I set a bar of excellence that I'd have to achieve along with the others. I read everything I could get my hands on, subscribing to several mail-order bookclubs, literary, and writing magazines. I had to become a home-schooled literature professor in a matter of months, versed in popular and obscure fiction, scripts, and memoirs. I had to distinguish between mediocre, good, and excellent writing. I had to guide others toward more polished drafts. 
The writers would have to have a common set of protocol when evaluating manuscripts and offering constructive feedback. The writers would have to share a vocabulary and representation and publication goals.  

I had a huge learning curve because I took people and the application process too seriously. I had to become less of a father and scout leader, and more of a moderator and business owner. I had to overcome my fear of failure and plod through to the end of each new workshop until I found my footing. It was difficult to say no to unqualified candidates, and tougher still to read angry e-mails and forum postings afterward.

I'm a better moderator now because I developed a thick skin and focus on who and what matters, and ignore the petty stuff that only results in headaches and heartburn. If someone complains about not being accepted, I don't internalize and dwell on the attack. I've created multi-genre professional workshops and writing classes that have recurring yearly participants. Morningside isn't for everyone, and I've learned to live with that. It can't be all things to all people, and it shouldn't be.

Friday, May 28, 2010

Seeking Business Development Manager & Marketing Team

Corporate Legal and Entertainment Management company seeks virtual and local marketing team.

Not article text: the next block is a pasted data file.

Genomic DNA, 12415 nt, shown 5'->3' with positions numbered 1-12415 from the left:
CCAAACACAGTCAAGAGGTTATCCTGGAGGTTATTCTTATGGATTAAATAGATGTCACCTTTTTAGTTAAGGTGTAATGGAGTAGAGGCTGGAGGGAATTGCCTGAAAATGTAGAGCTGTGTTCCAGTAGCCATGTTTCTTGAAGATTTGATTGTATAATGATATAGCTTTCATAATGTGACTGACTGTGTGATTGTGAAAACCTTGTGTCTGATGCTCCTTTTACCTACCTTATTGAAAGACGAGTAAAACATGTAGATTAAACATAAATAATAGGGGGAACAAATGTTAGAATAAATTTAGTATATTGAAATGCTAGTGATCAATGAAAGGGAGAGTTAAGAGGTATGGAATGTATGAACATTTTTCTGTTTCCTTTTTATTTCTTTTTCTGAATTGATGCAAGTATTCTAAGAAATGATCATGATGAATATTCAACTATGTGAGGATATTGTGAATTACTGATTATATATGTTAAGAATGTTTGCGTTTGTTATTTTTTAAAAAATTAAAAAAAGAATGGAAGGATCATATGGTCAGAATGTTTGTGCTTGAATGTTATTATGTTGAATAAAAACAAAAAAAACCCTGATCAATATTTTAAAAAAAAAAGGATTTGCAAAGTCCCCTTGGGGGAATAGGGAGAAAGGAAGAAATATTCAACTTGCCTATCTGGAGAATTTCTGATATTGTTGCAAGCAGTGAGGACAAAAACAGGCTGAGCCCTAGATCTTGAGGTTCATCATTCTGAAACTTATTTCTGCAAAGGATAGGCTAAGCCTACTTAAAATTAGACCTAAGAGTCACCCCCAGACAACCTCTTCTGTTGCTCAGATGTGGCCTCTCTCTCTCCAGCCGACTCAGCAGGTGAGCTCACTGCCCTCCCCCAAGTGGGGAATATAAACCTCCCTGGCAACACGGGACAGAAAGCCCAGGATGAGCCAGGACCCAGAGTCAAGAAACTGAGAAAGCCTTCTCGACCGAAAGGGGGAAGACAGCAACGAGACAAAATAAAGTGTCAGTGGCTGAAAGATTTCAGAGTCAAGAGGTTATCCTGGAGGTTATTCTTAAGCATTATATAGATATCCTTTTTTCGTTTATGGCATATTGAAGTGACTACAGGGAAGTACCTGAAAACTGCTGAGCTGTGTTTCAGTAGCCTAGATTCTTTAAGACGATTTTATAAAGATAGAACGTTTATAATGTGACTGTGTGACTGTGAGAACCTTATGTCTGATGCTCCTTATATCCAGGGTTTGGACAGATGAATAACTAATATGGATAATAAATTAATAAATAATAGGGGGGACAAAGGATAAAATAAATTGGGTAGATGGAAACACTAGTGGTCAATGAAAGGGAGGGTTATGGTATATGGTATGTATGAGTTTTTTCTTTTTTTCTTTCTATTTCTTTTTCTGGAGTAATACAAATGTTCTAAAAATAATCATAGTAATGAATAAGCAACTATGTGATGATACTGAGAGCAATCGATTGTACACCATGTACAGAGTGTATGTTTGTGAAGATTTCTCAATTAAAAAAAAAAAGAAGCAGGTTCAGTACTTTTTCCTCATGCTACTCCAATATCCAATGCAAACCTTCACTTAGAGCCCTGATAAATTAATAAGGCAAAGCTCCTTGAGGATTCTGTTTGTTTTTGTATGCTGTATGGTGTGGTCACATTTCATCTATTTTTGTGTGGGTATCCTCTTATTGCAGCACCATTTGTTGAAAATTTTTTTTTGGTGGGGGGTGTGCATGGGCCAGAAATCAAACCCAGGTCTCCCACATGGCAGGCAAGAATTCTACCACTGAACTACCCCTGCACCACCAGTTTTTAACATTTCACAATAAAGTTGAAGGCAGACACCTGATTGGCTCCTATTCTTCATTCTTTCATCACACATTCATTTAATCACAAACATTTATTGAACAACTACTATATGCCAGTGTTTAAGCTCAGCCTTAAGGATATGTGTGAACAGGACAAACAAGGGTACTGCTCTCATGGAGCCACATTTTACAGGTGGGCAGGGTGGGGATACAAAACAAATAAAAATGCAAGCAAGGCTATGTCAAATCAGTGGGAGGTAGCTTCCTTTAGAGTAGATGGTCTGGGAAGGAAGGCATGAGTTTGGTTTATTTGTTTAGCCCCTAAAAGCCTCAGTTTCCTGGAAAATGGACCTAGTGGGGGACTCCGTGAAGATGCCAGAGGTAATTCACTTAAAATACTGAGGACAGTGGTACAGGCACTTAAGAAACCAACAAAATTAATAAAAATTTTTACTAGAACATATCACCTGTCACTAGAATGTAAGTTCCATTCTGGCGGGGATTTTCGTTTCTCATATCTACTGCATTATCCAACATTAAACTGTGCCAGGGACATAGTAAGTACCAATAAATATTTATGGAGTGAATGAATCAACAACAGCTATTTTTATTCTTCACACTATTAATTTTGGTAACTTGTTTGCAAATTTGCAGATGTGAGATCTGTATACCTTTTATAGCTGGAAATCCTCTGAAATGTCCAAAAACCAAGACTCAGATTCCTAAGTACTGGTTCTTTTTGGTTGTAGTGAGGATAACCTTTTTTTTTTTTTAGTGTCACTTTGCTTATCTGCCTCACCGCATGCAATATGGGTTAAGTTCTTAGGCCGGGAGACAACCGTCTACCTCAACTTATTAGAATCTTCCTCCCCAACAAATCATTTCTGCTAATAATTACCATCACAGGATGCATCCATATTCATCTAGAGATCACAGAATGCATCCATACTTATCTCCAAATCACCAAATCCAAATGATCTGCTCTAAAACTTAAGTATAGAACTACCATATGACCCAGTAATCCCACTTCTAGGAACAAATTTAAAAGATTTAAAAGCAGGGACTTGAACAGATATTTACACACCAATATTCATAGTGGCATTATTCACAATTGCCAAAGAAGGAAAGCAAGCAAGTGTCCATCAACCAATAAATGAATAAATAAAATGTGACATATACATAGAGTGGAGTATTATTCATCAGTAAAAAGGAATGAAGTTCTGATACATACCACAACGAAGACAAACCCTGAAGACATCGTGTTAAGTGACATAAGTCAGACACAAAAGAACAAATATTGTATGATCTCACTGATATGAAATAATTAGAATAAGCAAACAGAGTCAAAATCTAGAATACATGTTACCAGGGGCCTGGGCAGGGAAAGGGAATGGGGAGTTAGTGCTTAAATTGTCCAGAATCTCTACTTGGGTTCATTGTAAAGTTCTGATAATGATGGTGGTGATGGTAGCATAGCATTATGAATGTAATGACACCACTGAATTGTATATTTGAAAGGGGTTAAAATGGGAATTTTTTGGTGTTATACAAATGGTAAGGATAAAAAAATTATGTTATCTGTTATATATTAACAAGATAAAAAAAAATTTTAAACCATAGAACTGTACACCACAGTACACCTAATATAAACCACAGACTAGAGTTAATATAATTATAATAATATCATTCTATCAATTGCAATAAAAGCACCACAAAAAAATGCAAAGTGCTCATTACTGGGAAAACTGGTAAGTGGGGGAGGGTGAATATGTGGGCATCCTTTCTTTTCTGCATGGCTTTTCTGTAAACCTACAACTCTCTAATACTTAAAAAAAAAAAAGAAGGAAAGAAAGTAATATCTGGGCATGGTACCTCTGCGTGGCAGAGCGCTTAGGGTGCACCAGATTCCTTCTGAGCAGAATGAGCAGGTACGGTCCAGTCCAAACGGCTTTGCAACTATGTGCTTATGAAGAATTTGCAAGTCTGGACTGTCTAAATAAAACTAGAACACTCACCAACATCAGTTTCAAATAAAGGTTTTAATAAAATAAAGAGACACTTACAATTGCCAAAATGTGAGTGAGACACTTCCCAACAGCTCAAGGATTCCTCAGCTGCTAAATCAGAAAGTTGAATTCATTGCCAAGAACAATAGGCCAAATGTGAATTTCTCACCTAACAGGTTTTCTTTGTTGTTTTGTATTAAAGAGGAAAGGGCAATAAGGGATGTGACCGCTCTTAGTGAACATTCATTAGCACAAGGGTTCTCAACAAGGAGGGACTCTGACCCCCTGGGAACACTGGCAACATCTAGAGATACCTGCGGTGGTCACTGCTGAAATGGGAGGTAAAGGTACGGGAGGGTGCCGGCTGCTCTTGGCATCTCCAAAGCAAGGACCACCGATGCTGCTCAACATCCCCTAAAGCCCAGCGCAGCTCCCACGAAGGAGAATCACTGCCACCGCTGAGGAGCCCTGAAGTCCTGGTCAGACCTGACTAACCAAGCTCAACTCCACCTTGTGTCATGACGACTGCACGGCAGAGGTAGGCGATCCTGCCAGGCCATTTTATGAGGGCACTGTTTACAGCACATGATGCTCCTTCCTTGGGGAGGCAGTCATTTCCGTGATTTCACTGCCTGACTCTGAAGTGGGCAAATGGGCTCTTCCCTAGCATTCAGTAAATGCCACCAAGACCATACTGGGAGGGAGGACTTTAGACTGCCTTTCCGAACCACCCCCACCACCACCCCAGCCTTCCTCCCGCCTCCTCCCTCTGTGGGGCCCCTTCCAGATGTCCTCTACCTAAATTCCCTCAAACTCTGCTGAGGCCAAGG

Seeking experienced commissioned Business Development Manager, preferably with a legal background, but will consider all applicants, two commissioned Junior Business Development Managers, and two commissioned Marketing Interns

Job duties will include:
  • Generating and closing legal and entertainment management sales leads.
  • Developing business relationships law schools and firms.
  • Recruiting personnel, training materials and HR follow up and file maintenance.
  • Developing proposals, marketing materials, and affiliate B to B marketing.
Interested applications please forward a cover letter and resume to OGC Application

Thanks in advance for your interest!
 

Wednesday, May 26, 2010

Finding My Voice

I once dreamed of the bright lights of Broadway because I felt at home on stage in someone else's life during rehearsals and the duration of the play. It seems I've always been on a stage or raised dais of some sort as an actor, speech tournament, at church, or standing up for my younger brothers and cousins. In all these past roles, it could have been easy to have gotten lost, overwhelmed, or angry. 

Acting was an escape, and sometimes shedding the character I'd spent so much time creating was akin to losing a part of my soul. Inhabiting a life with a different set of challenges was enticing whether I was a homeless vagabond for Thanksgiving in a junior high school production, or a teen street hustler in an off-Broadway theatre on Restaurant Row.

An actor's training is invaluable, and I recommend at least one intensive acting workshop if only to test emotional and spiritual boundaries. I could be young or old, American or foreign-born with the proper dialect training and rehearsals. There's no such protective and nurturing cocoon in real life outside a familial home. It's usually trial and error, emphasis on the errors. There are no do-overs.

I didn't know I was a good actor, or I should say accept I was a good actor until others begin complimenting. I knew the ghouls and demons that haunted and taunted me at home or on the school playground, and used them as fuel as an actor. I was strong on stage and later film, whereas such bravery didn't come as easily outside the rehearsal space or performances. 

I sought shelter in other worlds that were less painful than my own. My directors and fellow cast members didn't judge me as did my family, classmates, or churchgoers. They didn't need to really, I was doing a great job ostracizing myself in the full length bathroom mirror. The make-believe shielded and comforted not unlike Granny's hugs and kisses on my forehead before walking to school. 

Initially it was difficult to separate myself from the characters I played on stage and go to the next class when the school bell sounded or return home and deal with my parents who either refused to or didn't understand and accept that I was different. I wouldn't grow up to play sports, walk on the moon, or cure a disease.